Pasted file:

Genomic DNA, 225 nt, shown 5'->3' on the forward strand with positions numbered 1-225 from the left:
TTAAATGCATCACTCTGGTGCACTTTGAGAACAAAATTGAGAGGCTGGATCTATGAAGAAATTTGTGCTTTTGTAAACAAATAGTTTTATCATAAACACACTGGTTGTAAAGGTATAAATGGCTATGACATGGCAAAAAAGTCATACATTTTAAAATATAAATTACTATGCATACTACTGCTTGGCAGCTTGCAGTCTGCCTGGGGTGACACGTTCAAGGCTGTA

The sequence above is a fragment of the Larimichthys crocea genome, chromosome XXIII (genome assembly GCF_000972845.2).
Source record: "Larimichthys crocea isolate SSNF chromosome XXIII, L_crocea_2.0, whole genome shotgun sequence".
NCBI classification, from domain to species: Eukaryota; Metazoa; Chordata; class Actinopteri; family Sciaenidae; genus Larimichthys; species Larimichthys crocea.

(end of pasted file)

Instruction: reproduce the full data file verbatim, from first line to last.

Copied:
Genomic DNA, 225 nt, shown 5'->3' on the forward strand with positions numbered 1-225 from the left:
TTAAATGCATCACTCTGGTGCACTTTGAGAACAAAATTGAGAGGCTGGATCTATGAAGAAATTTGTGCTTTTGTAAACAAATAGTTTTATCATAAACACACTGGTTGTAAAGGTATAAATGGCTATGACATGGCAAAAAAGTCATACATTTTAAAATATAAATTACTATGCATACTACTGCTTGGCAGCTTGCAGTCTGCCTGGGGTGACACGTTCAAGGCTGTA

The sequence above is a fragment of the Larimichthys crocea genome, chromosome XXIII (genome assembly GCF_000972845.2).
Source record: "Larimichthys crocea isolate SSNF chromosome XXIII, L_crocea_2.0, whole genome shotgun sequence".
NCBI classification, from domain to species: Eukaryota; Metazoa; Chordata; class Actinopteri; family Sciaenidae; genus Larimichthys; species Larimichthys crocea.